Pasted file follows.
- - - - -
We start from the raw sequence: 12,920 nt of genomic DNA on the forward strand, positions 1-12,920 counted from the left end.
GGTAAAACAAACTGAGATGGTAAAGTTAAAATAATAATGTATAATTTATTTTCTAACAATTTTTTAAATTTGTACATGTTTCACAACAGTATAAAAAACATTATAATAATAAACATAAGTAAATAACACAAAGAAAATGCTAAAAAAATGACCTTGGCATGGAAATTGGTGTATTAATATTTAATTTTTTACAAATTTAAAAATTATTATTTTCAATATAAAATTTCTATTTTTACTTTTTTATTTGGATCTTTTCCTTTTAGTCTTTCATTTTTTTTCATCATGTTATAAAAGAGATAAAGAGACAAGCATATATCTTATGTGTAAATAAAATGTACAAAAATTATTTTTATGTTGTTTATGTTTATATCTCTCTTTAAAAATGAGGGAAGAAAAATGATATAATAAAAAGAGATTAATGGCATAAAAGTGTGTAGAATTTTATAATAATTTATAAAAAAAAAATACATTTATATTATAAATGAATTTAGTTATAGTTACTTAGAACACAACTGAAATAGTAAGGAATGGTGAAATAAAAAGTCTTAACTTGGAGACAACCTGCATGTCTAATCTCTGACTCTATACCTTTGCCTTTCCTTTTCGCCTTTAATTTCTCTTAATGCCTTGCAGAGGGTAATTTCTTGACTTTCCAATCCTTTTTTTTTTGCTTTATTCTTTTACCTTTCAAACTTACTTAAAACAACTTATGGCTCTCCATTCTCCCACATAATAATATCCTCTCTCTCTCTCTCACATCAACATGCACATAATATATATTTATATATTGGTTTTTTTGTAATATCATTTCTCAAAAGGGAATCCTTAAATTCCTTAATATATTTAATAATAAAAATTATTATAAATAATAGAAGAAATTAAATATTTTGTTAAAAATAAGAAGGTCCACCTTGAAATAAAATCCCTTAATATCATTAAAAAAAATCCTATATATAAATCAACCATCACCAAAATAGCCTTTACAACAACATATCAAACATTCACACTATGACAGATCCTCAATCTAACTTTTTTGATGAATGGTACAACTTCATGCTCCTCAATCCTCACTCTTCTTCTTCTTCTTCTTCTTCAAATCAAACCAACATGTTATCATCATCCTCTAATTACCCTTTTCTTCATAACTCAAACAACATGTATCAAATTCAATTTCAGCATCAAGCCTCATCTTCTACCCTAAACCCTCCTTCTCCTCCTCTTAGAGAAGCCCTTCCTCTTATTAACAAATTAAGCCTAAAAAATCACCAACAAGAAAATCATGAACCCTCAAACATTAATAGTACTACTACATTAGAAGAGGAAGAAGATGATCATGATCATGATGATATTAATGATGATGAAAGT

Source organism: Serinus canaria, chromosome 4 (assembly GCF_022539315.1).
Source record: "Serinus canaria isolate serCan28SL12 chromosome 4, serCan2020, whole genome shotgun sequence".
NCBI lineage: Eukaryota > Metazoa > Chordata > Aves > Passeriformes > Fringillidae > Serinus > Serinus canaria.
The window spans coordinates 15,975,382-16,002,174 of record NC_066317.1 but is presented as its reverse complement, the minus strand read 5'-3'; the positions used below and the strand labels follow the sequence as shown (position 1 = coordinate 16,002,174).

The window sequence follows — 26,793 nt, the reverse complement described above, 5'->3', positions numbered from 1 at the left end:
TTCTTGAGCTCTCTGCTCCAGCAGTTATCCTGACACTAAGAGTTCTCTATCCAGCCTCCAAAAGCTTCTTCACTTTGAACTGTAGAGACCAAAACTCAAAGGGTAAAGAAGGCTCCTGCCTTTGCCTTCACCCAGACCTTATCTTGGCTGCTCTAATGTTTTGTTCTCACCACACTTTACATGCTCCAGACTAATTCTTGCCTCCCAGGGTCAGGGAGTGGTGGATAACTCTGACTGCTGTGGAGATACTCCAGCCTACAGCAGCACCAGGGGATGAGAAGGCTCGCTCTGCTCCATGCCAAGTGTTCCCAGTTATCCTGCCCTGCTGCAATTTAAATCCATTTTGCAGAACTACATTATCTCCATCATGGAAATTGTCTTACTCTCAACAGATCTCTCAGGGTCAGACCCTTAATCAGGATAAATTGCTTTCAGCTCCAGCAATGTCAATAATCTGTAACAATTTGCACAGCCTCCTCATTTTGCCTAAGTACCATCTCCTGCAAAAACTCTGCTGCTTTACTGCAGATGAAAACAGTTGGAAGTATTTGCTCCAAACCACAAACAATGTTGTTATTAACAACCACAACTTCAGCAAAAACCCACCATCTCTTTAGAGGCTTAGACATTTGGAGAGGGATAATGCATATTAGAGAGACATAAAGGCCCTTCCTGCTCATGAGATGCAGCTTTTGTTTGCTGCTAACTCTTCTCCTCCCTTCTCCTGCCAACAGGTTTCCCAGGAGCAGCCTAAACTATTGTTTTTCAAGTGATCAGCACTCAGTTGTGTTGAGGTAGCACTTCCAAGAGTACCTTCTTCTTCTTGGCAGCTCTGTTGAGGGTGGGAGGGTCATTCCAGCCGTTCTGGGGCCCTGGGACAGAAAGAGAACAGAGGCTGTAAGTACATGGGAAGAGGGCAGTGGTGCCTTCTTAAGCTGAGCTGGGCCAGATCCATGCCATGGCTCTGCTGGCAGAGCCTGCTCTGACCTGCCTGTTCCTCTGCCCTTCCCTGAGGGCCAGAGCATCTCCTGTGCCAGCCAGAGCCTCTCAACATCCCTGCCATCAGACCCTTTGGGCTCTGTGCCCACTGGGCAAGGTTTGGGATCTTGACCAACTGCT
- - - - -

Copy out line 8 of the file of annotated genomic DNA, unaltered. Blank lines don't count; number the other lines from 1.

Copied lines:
TTCTTGAGCTCTCTGCTCCAGCAGTTATCCTGACACTAAGAGTTCTCTATCCAGCCTCCAAAAGCTTCTTCACTTTGAACTGTAGAGACCAAAACTCAAAGGGTAAAGAAGGCTCCTGCCTTTGCCTTCACCCAGACCTTATCTTGGCTGCTCTAATGTTTTGTTCTCACCACACTTTACATGCTCCAGACTAATTCTTGCCTCCCAGGGTCAGGGAGTGGTGGATAACTCTGACTGCTGTGGAGATACTCCAGCCTACAGCAGCACCAGGGGATGAGAAGGCTCGCTCTGCTCCATGCCAAGTGTTCCCAGTTATCCTGCCCTGCTGCAATTTAAATCCATTTTGCAGAACTACATTATCTCCATCATGGAAATTGTCTTACTCTCAACAGATCTCTCAGGGTCAGACCCTTAATCAGGATAAATTGCTTTCAGCTCCAGCAATGTCAATAATCTGTAACAATTTGCACAGCCTCCTCATTTTGCCTAAGTACCATCTCCTGCAAAAACTCTGCTGCTTTACTGCAGATGAAAACAGTTGGAAGTATTTGCTCCAAACCACAAACAATGTTGTTATTAACAACCACAACTTCAGCAAAAACCCACCATCTCTTTAGAGGCTTAGACATTTGGAGAGGGATAATGCATATTAGAGAGACATAAAGGCCCTTCCTGCTCATGAGATGCAGCTTTTGTTTGCTGCTAACTCTTCTCCTCCCTTCTCCTGCCAACAGGTTTCCCAGGAGCAGCCTAAACTATTGTTTTTCAAGTGATCAGCACTCAGTTGTGTTGAGGTAGCACTTCCAAGAGTACCTTCTTCTTCTTGGCAGCTCTGTTGAGGGTGGGAGGGTCATTCCAGCCGTTCTGGGGCCCTGGGACAGAAAGAGAACAGAGGCTGTAAGTACATGGGAAGAGGGCAGTGGTGCCTTCTTAAGCTGAGCTGGGCCAGATCCATGCCATGGCTCTGCTGGCAGAGCCTGCTCTGACCTGCCTGTTCCTCTGCCCTTCCCTGAGGGCCAGAGCATCTCCTGTGCCAGCCAGAGCCTCTCAACATCCCTGCCATCAGACCCTTTGGGCTCTGTGCCCACTGGGCAAGGTTTGGGATCTTGACCAACTGCT